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MSI Z170A Gaming Pro Carbon ATX Motherboard Review

The Z170A Gaming Pro Carbon promises a little more durability, style, and stability compared to budget-oriented rivals. We take a closer look at its integrated features, overall performance and overclocking capabilities.

Firmware And Software

The Z170A Gaming Pro Carbon features MSI’s familiar Click BIOS 5 firmware, but was only capable of pushing our 4.60 GHz-capable Core i7-6700K sample to 4.50 GHz. That’s not unusual for a budget board, but the Z170A Gaming Pro Carbon isn’t exactly a budget board.

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Setting the firmware to 1.330V DRAM produced a 1.35V reading at DIMM slots. The CPU Core Voltage setting was far more accurate, and selecting “Mode 1” CPU Loadline Calibration setting from the firmware’s DigitALL Power submenu kept it stable under greater workloads.

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CPU Specifications and Memory-Z submenus show additional hardware information, including SPD readings and XMP values.

MSI’s fan control firmware submenu replicates its software application, providing smart fan and custom curves for all five system fan headers.

Windows Apps

MSI Command Center hasn’t changed significantly in a year, with the “game boost” setting still replacing the former “OC Button” function. The same 4.40 GHz, 1.32V-core Game Boost setting is also available as a function of MSI’s Gaming App applet.

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Various popup menus provide redundant fan controls, system status monitoring/logging/alarms, advanced voltage controls, and even remote management with overclocking functions (for those willing to take the time to set it up). The DRAM timings menu is a Windows shortcut to firmware functions that requires reboot, and doesn’t always function.

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MSI Gaming App includes an OC Mode of 4.40 GHz at 1.32V (for the Core i7-6700K), a Gaming Mode with certain power saving features disabled, and a Silent Mode with all power saving features enabled. Accessible pop-up menus provide keyboard macro settings, password storage, keyboard shortcuts to a few other MSI applications, and mouse function customization with poling rate control.

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MSI Gaming LAN Manager is a custom interface for cFOS network acceleration software. Other re-branded applications include Intel XTU and CPU-Z.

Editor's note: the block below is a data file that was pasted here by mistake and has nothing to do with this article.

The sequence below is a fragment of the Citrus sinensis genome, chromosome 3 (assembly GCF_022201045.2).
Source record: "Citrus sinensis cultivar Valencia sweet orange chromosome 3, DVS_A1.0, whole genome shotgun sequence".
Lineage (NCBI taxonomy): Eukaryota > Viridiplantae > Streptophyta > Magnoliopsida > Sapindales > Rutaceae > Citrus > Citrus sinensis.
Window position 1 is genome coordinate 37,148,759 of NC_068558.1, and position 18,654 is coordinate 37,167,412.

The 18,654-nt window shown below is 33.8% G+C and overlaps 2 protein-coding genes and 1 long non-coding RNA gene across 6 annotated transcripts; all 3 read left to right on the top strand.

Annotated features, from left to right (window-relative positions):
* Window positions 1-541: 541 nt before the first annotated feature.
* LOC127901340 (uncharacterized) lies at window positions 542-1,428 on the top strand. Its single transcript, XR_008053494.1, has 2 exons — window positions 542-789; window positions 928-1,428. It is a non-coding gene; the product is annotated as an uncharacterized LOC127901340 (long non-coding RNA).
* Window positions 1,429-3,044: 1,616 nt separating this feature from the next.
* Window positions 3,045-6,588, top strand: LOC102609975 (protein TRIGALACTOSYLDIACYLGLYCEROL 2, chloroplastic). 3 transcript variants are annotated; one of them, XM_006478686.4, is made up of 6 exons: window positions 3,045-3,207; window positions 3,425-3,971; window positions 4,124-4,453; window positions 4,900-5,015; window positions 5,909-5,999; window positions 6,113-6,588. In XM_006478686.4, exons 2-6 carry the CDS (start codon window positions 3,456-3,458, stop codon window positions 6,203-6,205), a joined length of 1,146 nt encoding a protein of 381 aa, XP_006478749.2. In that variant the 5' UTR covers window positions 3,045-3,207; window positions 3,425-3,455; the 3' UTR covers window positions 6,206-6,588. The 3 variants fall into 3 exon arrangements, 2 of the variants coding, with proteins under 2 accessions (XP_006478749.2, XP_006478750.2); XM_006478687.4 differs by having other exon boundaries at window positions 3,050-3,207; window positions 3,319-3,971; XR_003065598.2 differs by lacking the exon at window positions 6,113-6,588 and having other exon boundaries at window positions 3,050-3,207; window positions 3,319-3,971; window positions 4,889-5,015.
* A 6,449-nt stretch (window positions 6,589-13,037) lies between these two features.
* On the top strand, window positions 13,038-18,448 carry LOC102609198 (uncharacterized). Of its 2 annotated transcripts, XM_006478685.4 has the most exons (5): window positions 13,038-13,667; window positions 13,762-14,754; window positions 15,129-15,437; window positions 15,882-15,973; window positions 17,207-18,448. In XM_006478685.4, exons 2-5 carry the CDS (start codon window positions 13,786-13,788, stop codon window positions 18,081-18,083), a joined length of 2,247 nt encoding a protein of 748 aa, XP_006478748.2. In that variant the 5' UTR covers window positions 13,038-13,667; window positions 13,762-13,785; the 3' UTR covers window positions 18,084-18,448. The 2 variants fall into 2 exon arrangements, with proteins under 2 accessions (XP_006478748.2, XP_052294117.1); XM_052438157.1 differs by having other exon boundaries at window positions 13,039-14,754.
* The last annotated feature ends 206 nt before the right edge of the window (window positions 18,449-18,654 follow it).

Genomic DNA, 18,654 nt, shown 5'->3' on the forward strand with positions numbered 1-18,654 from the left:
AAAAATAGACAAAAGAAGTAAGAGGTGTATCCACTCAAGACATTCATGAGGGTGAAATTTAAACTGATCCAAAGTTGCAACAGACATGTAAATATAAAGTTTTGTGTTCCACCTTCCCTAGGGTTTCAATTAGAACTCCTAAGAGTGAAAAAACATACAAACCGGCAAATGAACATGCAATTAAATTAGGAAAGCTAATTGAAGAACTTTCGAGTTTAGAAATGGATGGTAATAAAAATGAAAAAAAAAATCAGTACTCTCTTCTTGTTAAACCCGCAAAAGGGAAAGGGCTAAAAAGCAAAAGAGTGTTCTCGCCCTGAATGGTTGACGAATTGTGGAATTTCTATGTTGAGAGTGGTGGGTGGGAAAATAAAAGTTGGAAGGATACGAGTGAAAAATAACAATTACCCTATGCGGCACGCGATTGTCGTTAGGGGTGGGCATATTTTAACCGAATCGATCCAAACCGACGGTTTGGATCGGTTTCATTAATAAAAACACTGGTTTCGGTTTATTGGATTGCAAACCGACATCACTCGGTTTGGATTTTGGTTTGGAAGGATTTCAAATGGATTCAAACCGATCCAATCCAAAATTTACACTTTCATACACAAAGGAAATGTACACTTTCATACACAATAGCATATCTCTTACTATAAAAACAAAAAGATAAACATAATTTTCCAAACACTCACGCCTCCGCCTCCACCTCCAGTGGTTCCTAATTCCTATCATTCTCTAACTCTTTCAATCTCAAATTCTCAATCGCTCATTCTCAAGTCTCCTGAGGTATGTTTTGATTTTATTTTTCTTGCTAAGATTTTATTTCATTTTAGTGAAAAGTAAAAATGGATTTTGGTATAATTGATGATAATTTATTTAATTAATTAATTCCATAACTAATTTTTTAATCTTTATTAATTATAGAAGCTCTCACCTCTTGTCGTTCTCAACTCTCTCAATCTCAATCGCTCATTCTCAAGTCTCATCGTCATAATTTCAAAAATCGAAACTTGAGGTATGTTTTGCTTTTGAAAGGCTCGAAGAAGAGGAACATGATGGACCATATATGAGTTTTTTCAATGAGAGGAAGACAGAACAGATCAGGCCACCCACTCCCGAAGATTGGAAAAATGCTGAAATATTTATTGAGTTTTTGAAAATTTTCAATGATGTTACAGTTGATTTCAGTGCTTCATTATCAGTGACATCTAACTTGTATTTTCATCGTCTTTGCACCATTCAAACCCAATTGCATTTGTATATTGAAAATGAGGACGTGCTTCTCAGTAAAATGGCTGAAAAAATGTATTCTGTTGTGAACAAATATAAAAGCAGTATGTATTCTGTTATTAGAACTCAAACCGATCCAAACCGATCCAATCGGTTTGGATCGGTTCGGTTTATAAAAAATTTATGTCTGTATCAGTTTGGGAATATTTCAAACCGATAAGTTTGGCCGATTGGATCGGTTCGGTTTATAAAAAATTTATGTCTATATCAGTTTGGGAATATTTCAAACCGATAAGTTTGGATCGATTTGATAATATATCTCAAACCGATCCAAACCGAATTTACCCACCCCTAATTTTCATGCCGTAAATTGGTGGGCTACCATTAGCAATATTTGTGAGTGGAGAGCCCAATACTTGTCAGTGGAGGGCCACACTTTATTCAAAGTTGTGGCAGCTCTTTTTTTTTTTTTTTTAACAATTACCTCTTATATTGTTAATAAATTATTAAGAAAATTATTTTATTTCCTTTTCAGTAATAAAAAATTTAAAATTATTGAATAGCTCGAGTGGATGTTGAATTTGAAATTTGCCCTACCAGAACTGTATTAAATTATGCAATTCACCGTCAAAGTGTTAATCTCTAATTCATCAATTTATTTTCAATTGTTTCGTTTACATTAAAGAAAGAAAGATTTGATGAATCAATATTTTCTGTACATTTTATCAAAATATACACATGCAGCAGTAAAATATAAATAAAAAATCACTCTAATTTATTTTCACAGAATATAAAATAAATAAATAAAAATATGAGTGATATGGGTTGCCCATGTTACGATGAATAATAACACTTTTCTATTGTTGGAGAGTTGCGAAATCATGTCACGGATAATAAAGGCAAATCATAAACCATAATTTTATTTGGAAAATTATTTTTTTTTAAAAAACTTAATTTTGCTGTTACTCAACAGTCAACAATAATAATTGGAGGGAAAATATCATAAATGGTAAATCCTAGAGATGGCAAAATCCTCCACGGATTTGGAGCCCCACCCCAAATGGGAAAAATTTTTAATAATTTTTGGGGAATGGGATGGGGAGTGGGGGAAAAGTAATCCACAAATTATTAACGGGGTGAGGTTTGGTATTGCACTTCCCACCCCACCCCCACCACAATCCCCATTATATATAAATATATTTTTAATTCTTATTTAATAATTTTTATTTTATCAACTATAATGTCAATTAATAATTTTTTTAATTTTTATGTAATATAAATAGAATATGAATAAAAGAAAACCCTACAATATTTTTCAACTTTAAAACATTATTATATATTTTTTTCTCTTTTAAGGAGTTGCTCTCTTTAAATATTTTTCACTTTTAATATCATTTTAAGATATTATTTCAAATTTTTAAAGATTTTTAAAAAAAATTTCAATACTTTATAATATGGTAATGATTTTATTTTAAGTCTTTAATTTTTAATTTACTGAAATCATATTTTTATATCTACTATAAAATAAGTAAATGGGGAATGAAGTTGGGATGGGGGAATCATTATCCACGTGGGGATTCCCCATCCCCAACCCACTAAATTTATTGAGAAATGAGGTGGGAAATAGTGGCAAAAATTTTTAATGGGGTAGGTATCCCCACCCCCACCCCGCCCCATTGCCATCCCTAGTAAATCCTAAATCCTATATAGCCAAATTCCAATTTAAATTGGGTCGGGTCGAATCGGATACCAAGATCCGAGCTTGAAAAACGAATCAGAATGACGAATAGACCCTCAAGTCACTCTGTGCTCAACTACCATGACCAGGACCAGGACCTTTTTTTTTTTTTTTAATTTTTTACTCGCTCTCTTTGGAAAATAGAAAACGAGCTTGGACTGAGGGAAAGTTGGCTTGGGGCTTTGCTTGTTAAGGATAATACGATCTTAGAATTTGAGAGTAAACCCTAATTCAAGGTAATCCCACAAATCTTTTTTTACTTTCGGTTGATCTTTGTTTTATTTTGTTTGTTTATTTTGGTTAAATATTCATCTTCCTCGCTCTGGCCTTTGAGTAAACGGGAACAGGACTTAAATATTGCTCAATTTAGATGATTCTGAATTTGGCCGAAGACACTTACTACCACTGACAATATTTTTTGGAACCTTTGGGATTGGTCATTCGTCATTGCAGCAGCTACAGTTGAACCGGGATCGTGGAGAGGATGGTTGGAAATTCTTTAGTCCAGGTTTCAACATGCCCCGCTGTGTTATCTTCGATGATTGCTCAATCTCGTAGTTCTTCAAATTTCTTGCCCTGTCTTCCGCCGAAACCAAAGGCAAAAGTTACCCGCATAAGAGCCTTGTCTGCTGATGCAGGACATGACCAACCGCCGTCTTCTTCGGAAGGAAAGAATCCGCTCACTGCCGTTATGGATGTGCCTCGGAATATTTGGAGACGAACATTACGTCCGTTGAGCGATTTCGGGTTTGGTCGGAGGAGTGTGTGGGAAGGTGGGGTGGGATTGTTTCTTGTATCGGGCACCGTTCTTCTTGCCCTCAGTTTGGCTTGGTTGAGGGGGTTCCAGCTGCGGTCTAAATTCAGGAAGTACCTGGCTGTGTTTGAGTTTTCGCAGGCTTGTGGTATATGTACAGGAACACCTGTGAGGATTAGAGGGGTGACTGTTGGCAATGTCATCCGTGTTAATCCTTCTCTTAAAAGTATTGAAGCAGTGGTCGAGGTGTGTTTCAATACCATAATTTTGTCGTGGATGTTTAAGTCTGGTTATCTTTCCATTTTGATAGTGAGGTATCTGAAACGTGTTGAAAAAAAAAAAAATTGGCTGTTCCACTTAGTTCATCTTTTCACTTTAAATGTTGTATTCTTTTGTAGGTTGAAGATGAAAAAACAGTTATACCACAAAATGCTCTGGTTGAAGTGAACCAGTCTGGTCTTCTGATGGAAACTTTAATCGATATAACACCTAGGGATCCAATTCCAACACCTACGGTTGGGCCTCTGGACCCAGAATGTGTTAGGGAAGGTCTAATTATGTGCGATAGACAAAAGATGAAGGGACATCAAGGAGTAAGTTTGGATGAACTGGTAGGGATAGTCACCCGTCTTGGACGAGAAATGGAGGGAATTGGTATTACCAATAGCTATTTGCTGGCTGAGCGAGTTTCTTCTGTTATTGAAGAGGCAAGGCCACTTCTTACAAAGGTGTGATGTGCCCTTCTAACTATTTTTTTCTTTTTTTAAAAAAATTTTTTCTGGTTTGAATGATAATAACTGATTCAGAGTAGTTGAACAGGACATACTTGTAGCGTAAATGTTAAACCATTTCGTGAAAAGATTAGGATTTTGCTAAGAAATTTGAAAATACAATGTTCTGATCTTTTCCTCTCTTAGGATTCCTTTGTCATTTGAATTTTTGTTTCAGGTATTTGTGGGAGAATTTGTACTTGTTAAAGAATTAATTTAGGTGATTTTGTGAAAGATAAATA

The Z170A Gaming Pro Carbon includes a full license to Nahimic audio solution, including a fairly good virtual surround function, ordinary audio features like bass boost and reverb, and advanced features like voice clarity to amplify dialog.

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MSI Live Update can be used to manually or automatically scan for updates to software and drivers installed with the Z170A Gaming Pro Carbon’s software suite. Other MSI applications include RamDisk, FastBoot, and USB Speedup.


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  • envy14tpe
    Z270 is around the corner...time to milk the Z170 line with...shocking..RGB.
    Reply
  • stairmand
    Seems a shame with all that space between the PCIe slots not to have a second M.2 slot.
    Reply
  • JamesSneed
    I wonder if adding shiny things to motherboards is really helping sales? oooh shiny
    Reply
  • ashburner
    I just got this motherboard and when I turn on the PC, the DRAM light comes on and no POST. Out of the 50 or so times I tried it, after moving around the RAM it did boot twice. This is with ADATA Gold 3000 DDR4. I've ordered a Corsair 2400 kit to see if it is truly the RAM or a problem with the motherboard.
    Reply
  • _TheD0ct0r_
    18998673 said:
    Seems a shame with all that space between the PCIe slots not to have a second M.2 slot.

    Not many people use M.2 slots. This might be why.
    Reply
  • a_mall
    The extra USB 3.1 & SATA controller on Z170 wouldn't be possible without removing M.2
    Reply
  • envy14tpe
    19000700 said:
    18998673 said:
    Seems a shame with all that space between the PCIe slots not to have a second M.2 slot.

    Not many people use M.2 slots. This might be why.

    Very true. M.2 is becoming affordable but I'm sure the numbers show that SSDs are probably the main drive in >99% of systems when compared to M.2. Also, if you are buying more than one M.2 then I assume you have a higher end mobo to afford/need it.
    Reply
  • ashburner
    I have a 1TB Intel P600 in my M.2 and two 1TB Samsung EVO 850s in RAID 0
    Reply
  • envy14tpe
    19002823 said:
    I have a 1TB Intel P600 in my M.2 and two 1TB Samsung EVO 850s in RAID 0

    Ah yes the P600. I was gonna buy the 500gb version but then Amazon had BlackFriday deal and 1tb 850 evo was $220, so....yeah...now I got a 1tb waiting to go in my new build. P600 is decently priced and good performance.
    Reply
  • ashburner
    19009856 said:
    19002823 said:
    I have a 1TB Intel P600 in my M.2 and two 1TB Samsung EVO 850s in RAID 0

    Ah yes the P600. I was gonna buy the 500gb version but then Amazon had BlackFriday deal and 1tb 850 evo was $220, so....yeah...now I got a 1tb waiting to go in my new build. P600 is decently priced and good performance.

    iBuyPower had the upgrade to a 1TB P600 for $115 from an ADATA 256 GB so I couldn't resist. They didn't tell me it wasn't in stock yet however and it took them nearly 4 weeks to ship my PC. In the meantime, I picked up a couple of EVOs as well from that same sale. At one point, I was going to switch from the 1TB P600 to a 1TB Evo 850 but they said it would be an upcharge of $200 so I just waited. And now I'm still waiting, because my MSI Z170A Gaming Pro Carbon came DOA. I called them for an RMA on Monday and it finally shipped last night and should be here by next Monday. Very frustrating!!!
    Reply